Urban Heat Island, a US-versus-Them Update

March 11th, 2010 by Roy W. Spencer, Ph. D.

My post from yesterday showed a rather unexpected difference between the United States versus the rest of the world for the average urban heat island (UHI) temperature-population relationship. Updated results shown below have now reduced that discrepancy…but not removed it.

I have now included more station temperature and population data by removing my requirement that two neighboring temperature measurement stations must have similar fractions of water coverage (lakes, coastlines, etc.). The results (shown below, second panel) reveal less of a discrepancy between the U.S. and the rest of the world than in my previous post. The US now shows weak warming at the lowest population densities, rather than cooling as was presented yesterday.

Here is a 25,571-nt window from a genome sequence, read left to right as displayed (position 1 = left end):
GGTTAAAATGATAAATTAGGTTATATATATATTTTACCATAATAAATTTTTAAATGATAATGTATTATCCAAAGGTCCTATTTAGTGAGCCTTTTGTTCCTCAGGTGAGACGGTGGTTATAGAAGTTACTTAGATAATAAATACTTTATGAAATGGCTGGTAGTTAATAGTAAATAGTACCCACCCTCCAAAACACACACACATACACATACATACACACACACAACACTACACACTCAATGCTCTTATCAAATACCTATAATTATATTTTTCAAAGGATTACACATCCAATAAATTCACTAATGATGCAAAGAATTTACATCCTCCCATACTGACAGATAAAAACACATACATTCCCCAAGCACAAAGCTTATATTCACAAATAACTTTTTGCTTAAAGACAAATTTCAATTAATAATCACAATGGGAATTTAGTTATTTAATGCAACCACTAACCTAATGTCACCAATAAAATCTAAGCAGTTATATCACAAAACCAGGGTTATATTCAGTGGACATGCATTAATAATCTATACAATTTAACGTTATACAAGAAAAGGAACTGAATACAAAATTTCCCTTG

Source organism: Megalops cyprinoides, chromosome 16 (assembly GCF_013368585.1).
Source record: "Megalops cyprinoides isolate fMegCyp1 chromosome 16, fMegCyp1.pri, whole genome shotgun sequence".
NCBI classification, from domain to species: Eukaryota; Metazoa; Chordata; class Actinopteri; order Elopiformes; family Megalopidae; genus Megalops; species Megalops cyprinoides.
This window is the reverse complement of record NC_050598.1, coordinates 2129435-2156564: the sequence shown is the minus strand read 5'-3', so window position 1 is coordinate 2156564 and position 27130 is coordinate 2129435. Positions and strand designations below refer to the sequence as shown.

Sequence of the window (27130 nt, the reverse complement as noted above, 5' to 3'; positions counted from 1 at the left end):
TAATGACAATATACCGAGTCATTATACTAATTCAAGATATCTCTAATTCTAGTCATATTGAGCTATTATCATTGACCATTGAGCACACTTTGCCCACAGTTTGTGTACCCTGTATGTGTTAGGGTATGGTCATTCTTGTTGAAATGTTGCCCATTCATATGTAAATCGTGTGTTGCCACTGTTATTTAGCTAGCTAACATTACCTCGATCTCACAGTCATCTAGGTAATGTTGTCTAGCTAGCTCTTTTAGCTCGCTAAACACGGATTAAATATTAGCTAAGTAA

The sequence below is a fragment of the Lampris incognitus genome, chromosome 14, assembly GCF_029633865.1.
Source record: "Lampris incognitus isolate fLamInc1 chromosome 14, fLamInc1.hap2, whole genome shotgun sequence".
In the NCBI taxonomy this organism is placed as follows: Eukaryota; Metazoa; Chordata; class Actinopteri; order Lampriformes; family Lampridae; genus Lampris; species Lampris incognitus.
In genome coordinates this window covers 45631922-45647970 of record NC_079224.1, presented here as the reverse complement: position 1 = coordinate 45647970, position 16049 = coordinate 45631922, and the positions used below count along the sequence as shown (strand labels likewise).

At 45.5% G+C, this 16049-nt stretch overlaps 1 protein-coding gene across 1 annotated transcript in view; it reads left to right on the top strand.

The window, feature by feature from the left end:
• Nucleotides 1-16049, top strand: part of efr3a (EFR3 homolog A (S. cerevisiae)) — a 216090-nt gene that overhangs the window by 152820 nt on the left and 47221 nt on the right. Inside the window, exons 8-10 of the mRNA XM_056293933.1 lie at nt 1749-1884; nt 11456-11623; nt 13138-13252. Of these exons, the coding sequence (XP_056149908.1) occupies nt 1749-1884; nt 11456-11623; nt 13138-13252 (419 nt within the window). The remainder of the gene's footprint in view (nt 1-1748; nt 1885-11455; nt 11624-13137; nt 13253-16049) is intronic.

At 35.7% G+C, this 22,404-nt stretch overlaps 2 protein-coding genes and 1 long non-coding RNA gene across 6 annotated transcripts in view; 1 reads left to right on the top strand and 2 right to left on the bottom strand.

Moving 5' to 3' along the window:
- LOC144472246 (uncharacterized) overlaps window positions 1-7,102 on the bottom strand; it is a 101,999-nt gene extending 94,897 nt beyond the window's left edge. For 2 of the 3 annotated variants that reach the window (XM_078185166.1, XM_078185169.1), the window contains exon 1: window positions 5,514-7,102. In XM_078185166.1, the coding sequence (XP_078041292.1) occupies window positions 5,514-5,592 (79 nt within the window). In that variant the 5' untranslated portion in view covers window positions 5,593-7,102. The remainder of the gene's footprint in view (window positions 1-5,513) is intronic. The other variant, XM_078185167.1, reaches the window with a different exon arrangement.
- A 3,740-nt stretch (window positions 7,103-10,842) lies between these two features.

Also, I adjusted the population bin boundaries used for averaging to provide more uniform numbers of station pairs per bin. This has reduced the differences between individual years (top panel), suggesting more robust results. It has also increased the overall UHI warming effect, with about 1.0 deg. C average warming at a population density of 100 persons per sq. km.

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